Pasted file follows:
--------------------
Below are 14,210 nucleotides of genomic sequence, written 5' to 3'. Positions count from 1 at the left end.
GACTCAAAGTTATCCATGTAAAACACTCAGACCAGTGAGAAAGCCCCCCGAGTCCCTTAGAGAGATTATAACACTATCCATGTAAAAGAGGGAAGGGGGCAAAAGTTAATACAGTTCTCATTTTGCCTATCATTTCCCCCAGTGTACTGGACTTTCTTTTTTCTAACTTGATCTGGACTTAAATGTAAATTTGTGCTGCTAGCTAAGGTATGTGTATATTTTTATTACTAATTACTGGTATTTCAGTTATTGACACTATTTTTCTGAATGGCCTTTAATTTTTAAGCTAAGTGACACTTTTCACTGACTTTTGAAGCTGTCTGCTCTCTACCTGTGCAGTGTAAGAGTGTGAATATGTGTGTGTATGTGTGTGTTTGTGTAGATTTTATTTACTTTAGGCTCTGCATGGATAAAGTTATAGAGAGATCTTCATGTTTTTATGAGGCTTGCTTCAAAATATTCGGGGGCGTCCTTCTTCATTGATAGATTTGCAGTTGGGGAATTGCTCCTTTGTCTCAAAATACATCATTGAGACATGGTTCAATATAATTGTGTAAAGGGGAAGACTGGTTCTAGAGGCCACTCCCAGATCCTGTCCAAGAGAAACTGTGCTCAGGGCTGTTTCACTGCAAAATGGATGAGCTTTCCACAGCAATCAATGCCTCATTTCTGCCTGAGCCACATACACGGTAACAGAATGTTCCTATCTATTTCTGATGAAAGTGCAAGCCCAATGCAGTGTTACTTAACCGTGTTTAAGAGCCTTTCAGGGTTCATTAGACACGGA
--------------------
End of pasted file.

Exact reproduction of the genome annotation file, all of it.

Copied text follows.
Below are 14,210 nucleotides of genomic sequence, written 5' to 3'. Positions count from 1 at the left end.
GACTCAAAGTTATCCATGTAAAACACTCAGACCAGTGAGAAAGCCCCCCGAGTCCCTTAGAGAGATTATAACACTATCCATGTAAAAGAGGGAAGGGGGCAAAAGTTAATACAGTTCTCATTTTGCCTATCATTTCCCCCAGTGTACTGGACTTTCTTTTTTCTAACTTGATCTGGACTTAAATGTAAATTTGTGCTGCTAGCTAAGGTATGTGTATATTTTTATTACTAATTACTGGTATTTCAGTTATTGACACTATTTTTCTGAATGGCCTTTAATTTTTAAGCTAAGTGACACTTTTCACTGACTTTTGAAGCTGTCTGCTCTCTACCTGTGCAGTGTAAGAGTGTGAATATGTGTGTGTATGTGTGTGTTTGTGTAGATTTTATTTACTTTAGGCTCTGCATGGATAAAGTTATAGAGAGATCTTCATGTTTTTATGAGGCTTGCTTCAAAATATTCGGGGGCGTCCTTCTTCATTGATAGATTTGCAGTTGGGGAATTGCTCCTTTGTCTCAAAATACATCATTGAGACATGGTTCAATATAATTGTGTAAAGGGGAAGACTGGTTCTAGAGGCCACTCCCAGATCCTGTCCAAGAGAAACTGTGCTCAGGGCTGTTTCACTGCAAAATGGATGAGCTTTCCACAGCAATCAATGCCTCATTTCTGCCTGAGCCACATACACGGTAACAGAATGTTCCTATCTATTTCTGATGAAAGTGCAAGCCCAATGCAGTGTTACTTAACCGTGTTTAAGAGCCTTTCAGGGTTCATTAGACACGGA